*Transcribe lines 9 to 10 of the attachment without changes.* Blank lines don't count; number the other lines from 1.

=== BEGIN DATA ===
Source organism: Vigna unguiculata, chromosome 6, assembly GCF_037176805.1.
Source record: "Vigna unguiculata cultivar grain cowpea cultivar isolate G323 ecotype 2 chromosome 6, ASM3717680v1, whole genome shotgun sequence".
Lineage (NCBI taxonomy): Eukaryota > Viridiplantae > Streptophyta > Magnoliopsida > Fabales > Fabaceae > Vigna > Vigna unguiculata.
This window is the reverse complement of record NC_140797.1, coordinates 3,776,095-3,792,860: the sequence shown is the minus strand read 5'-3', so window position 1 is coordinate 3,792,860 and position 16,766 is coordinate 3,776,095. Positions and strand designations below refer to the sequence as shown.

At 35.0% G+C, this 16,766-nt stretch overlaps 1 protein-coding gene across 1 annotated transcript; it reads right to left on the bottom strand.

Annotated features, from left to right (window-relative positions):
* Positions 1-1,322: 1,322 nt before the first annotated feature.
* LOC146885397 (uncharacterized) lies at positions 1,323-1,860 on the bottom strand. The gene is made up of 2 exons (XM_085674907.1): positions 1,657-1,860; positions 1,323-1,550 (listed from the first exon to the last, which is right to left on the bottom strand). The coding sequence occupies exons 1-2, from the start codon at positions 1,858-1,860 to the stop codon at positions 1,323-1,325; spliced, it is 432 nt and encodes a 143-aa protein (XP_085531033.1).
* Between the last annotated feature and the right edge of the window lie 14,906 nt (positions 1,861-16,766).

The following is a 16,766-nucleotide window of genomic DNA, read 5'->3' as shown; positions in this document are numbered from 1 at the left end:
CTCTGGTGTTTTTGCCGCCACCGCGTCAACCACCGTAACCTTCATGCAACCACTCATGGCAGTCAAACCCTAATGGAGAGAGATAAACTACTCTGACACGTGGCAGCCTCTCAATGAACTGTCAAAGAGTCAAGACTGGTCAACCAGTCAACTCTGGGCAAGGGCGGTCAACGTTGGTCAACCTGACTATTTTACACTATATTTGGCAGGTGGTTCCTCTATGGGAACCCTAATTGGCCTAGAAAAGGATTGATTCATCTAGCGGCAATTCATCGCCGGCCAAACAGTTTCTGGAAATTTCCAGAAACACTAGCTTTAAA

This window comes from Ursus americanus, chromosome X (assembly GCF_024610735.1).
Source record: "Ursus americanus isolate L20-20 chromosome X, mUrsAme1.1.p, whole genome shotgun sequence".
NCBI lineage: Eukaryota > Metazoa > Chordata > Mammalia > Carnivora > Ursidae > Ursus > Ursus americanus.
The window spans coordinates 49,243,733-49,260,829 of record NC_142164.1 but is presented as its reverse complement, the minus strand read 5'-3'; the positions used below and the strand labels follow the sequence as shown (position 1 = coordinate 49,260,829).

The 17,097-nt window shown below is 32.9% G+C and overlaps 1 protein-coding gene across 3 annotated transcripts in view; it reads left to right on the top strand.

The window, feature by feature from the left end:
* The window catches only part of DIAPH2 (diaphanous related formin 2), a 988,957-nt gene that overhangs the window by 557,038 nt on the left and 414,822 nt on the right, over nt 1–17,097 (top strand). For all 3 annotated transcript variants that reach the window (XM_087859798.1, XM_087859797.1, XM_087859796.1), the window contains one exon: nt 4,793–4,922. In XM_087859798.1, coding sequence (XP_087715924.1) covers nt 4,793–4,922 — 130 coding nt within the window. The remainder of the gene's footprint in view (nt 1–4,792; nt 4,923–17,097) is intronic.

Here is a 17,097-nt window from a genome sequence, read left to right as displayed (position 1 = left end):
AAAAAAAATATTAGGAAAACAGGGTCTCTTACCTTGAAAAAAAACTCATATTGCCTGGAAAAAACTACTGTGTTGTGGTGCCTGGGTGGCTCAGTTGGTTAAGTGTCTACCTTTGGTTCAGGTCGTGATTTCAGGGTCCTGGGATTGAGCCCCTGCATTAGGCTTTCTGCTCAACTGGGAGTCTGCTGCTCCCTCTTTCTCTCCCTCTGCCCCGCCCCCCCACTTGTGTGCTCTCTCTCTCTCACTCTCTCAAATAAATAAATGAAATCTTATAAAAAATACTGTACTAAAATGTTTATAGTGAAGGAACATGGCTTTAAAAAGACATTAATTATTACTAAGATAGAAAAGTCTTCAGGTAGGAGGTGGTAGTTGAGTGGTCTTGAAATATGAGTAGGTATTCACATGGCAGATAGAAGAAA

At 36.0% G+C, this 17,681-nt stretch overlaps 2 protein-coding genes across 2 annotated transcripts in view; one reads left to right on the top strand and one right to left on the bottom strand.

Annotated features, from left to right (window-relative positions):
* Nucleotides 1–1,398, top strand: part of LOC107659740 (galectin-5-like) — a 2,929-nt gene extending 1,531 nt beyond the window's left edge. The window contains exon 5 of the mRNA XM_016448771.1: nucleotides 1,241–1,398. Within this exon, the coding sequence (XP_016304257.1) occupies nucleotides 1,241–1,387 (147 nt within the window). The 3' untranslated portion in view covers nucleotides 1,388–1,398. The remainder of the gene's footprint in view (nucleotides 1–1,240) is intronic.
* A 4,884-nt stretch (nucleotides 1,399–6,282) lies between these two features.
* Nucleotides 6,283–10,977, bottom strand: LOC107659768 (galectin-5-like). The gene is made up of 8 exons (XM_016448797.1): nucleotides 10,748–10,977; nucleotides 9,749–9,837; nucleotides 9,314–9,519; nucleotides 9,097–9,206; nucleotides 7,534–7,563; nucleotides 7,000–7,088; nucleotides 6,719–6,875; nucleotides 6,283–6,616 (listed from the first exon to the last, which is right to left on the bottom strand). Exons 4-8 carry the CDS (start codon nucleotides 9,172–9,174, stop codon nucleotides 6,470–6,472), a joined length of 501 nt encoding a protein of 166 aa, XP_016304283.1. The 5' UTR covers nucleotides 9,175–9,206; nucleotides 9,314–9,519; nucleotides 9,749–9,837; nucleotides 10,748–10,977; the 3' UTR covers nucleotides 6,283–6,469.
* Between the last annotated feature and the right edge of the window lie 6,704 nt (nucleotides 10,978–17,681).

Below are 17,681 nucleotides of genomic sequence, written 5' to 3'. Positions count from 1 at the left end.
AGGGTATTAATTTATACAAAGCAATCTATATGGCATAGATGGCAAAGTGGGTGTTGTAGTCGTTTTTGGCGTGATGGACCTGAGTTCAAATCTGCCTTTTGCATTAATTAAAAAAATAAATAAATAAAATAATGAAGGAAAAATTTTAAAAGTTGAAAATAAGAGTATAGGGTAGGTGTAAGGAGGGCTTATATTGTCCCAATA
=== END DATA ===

* Between the last annotated feature and the right edge of the window lie 14,906 nt (positions 1,861-16,766).

The following is a 16,766-nucleotide window of genomic DNA, read 5'->3' as shown; positions in this document are numbered from 1 at the left end: